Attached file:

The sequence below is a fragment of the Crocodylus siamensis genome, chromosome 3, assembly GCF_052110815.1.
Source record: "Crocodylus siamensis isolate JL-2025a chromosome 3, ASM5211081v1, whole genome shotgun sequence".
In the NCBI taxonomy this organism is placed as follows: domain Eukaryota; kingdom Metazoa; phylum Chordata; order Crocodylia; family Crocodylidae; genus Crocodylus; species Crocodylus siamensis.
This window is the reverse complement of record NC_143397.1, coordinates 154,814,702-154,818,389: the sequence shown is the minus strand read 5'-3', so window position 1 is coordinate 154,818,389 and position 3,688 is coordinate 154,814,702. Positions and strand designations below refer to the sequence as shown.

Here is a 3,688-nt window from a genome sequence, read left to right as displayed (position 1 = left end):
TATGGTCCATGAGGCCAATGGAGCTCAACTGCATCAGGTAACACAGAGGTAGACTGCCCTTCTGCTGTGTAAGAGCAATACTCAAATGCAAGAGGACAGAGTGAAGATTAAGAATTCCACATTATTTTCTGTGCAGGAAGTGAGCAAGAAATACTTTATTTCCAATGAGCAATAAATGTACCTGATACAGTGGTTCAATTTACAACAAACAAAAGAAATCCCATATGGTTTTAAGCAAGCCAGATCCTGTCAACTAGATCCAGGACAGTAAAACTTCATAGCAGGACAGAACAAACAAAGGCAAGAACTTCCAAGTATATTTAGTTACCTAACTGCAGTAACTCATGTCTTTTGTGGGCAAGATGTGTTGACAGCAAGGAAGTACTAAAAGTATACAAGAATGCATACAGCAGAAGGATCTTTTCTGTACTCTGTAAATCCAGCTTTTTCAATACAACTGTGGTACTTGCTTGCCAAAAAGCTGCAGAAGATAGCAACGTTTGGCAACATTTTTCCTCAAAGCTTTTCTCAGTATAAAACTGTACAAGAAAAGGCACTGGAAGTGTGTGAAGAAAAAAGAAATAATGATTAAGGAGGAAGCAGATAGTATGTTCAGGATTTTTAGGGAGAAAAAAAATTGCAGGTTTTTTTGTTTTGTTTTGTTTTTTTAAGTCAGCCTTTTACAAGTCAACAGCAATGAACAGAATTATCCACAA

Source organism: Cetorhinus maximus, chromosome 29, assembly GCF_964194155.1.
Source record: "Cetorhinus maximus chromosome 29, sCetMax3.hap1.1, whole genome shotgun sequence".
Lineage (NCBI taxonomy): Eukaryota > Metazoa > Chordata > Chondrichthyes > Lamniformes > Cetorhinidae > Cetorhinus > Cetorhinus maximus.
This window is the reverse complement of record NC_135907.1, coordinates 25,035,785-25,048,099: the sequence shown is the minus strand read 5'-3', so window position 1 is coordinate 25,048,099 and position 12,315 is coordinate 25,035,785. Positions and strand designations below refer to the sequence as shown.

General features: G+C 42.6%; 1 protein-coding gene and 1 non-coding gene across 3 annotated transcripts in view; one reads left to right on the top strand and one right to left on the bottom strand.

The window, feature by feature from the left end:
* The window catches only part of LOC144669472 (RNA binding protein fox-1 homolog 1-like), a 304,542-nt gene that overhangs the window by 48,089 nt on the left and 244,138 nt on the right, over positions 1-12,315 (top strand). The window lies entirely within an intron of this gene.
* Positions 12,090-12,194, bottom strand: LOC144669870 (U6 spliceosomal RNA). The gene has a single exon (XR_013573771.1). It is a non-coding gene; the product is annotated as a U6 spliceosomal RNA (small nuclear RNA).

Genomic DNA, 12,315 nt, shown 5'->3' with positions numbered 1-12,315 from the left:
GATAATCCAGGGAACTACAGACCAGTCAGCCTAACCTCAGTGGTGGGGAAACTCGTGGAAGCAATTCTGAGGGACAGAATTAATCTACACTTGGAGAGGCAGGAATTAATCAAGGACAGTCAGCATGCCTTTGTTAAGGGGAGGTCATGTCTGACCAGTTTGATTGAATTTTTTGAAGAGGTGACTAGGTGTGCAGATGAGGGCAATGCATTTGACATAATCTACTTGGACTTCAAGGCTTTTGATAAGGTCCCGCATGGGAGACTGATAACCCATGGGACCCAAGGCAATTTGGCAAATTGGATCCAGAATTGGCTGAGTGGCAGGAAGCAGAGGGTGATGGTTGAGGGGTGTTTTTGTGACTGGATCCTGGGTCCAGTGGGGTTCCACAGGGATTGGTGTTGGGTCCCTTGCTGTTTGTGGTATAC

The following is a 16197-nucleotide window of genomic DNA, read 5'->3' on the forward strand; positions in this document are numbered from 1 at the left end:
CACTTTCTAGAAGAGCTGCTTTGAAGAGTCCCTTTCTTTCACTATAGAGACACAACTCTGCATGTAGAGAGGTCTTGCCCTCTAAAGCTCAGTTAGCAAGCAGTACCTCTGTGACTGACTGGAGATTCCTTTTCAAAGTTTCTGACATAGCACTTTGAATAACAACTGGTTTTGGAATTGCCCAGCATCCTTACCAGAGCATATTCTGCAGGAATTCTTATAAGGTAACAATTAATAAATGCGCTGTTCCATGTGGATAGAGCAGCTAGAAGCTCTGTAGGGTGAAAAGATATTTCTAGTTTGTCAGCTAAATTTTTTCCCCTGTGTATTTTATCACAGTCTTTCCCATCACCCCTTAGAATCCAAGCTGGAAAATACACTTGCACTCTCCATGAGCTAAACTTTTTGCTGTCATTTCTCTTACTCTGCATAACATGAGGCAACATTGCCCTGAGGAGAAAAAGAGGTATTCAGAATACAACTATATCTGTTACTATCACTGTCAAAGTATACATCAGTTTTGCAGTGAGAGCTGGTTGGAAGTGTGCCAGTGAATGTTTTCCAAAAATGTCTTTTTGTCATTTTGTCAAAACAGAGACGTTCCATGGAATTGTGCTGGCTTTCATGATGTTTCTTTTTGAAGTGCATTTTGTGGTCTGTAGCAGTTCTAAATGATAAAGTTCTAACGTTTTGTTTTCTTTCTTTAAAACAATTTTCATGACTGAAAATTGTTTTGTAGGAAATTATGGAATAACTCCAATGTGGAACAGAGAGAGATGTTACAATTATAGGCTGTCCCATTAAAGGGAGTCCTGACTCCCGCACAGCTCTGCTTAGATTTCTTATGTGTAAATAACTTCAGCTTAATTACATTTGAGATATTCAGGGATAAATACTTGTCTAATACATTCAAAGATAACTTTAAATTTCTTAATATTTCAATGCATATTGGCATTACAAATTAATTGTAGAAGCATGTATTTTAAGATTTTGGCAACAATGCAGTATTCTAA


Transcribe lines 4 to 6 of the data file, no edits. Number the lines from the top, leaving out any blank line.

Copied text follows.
This window is the reverse complement of record NC_143397.1, coordinates 154,814,702-154,818,389: the sequence shown is the minus strand read 5'-3', so window position 1 is coordinate 154,818,389 and position 3,688 is coordinate 154,814,702. Positions and strand designations below refer to the sequence as shown.

Here is a 3,688-nt window from a genome sequence, read left to right as displayed (position 1 = left end):
TATGGTCCATGAGGCCAATGGAGCTCAACTGCATCAGGTAACACAGAGGTAGACTGCCCTTCTGCTGTGTAAGAGCAATACTCAAATGCAAGAGGACAGAGTGAAGATTAAGAATTCCACATTATTTTCTGTGCAGGAAGTGAGCAAGAAATACTTTATTTCCAATGAGCAATAAATGTACCTGATACAGTGGTTCAATTTACAACAAACAAAAGAAATCCCATATGGTTTTAAGCAAGCCAGATCCTGTCAACTAGATCCAGGACAGTAAAACTTCATAGCAGGACAGAACAAACAAAGGCAAGAACTTCCAAGTATATTTAGTTACCTAACTGCAGTAACTCATGTCTTTTGTGGGCAAGATGTGTTGACAGCAAGGAAGTACTAAAAGTATACAAGAATGCATACAGCAGAAGGATCTTTTCTGTACTCTGTAAATCCAGCTTTTTCAATACAACTGTGGTACTTGCTTGCCAAAAAGCTGCAGAAGATAGCAACGTTTGGCAACATTTTTCCTCAAAGCTTTTCTCAGTATAAAACTGTACAAGAAAAGGCACTGGAAGTGTGTGAAGAAAAAAGAAATAATGATTAAGGAGGAAGCAGATAGTATGTTCAGGATTTTTAGGGAGAAAAAAAATTGCAGGTTTTTTTGTTTTGTTTTGTTTTTTTAAGTCAGCCTTTTACAAGTCAACAGCAATGAACAGAATTATCCACAA